Daniel Lee, MD

Funded by the V Foundation’s Virginia Vine event

Chimeric antigen receptor (CAR) T-cells are immune cells from patients that are engineered to target and kill cancers (not normal tissue).  This is a new and exciting way to treat cancer. CARs have been wildly successful in treating children with leukemia that does not respond to any other therapy, saving many lives.  I ran one of the first clinical trials to show this.  Sadly, many patients experience severe or life-threatening side effects.  The only drug that helps is currently on national shortage.  This means some patients needing this lifesaving therapy may not get it.  Even if that drug was available, CAR therapy still needs to be safer.  We developed a chimeric inhibitory receptor (CIR) that we believe does just that.  When it is combined with a CAR it dramatically decreases the production of the side effect causing proteins called cytokines.  Importantly, it still kills tumors.  Funding from this grant will allow us to make more versions of the CIR that can put the brakes on CARs in different ways.  We will test the best ones in mice that have leukemia to confirm they still work.  Results from these experiments will allow us to start a clinical trial of CIR-containing CAR T-cells for patients with leukemia or lymphoma here at the University of Virginia using our new CAR T-cell manufacturing facility.  This unique approach to improving safety will have a dramatic impact on Virginians as well as all others with cancer who need life-saving CAR T-cell therapy.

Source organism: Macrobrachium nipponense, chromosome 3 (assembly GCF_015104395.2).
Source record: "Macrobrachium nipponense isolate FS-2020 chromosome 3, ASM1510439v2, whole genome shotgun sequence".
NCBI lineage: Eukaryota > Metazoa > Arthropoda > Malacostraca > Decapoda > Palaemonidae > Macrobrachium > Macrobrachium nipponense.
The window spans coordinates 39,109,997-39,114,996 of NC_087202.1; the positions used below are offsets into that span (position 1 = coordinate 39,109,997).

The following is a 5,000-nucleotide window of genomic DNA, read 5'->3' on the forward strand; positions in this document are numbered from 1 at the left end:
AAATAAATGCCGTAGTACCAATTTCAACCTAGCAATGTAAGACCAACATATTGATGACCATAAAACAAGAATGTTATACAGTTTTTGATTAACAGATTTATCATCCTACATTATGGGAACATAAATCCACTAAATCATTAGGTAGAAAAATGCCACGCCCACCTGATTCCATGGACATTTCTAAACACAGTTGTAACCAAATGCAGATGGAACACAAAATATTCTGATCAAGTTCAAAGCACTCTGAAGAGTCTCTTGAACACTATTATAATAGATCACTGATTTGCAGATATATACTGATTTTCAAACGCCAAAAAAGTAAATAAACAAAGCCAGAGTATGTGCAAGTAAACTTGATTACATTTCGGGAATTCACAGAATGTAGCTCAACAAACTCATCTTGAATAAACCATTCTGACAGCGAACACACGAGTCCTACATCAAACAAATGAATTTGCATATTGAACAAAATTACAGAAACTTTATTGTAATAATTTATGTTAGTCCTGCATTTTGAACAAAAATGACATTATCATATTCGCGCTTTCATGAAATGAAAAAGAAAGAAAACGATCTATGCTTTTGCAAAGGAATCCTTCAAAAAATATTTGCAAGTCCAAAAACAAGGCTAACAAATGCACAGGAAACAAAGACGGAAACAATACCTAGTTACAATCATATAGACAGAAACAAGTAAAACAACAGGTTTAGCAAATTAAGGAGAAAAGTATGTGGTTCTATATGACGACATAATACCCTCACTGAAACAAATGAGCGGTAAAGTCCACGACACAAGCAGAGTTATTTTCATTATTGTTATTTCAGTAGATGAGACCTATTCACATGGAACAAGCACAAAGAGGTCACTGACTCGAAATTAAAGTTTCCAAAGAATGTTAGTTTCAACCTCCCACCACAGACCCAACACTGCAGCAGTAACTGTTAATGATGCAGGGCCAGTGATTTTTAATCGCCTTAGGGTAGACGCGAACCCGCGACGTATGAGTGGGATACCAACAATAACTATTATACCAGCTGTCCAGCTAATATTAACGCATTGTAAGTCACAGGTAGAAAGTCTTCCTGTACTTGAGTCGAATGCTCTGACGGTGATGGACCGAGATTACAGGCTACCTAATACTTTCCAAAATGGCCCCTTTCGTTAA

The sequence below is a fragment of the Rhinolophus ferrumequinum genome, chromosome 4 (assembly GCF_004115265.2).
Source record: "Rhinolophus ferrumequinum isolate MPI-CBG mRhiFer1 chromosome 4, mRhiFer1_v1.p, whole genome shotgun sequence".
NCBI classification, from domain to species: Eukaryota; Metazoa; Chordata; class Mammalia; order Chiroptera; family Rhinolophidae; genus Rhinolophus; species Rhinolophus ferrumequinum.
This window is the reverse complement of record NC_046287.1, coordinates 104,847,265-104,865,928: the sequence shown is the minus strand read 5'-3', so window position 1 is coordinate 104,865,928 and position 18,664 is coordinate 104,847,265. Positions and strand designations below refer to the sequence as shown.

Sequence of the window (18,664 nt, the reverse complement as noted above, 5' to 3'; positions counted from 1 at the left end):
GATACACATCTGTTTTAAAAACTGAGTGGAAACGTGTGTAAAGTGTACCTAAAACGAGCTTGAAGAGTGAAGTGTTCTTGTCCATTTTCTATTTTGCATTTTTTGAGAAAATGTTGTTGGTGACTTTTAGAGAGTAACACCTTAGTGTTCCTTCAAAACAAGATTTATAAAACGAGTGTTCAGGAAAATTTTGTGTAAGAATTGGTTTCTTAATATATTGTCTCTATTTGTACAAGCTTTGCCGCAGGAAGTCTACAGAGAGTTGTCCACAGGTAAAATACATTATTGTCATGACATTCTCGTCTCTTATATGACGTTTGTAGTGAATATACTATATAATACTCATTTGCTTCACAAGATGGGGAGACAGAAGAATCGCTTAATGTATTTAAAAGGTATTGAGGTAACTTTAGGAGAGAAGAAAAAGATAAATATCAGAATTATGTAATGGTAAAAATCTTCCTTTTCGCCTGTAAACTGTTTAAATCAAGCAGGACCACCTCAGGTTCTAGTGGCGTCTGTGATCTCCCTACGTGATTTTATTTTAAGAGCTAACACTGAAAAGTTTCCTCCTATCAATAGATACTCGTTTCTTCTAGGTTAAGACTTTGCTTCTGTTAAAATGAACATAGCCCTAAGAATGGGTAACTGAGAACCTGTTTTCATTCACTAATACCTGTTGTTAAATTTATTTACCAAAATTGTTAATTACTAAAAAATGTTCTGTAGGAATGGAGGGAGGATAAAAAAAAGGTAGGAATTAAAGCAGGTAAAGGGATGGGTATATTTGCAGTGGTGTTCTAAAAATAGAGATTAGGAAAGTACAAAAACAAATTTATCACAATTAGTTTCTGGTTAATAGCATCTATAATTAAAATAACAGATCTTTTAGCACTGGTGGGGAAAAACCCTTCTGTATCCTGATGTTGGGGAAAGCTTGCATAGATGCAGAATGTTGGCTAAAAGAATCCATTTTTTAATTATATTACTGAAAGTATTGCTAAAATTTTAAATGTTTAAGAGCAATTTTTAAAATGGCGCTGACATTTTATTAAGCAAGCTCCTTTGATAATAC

Location: UVA Health System Cancer Center - NC
Proposal: Development of a self-regulating feedback system of Chimeric Antigen Receptor T cell activity in response to specific circulating toxicity-associated inflammatory mediators
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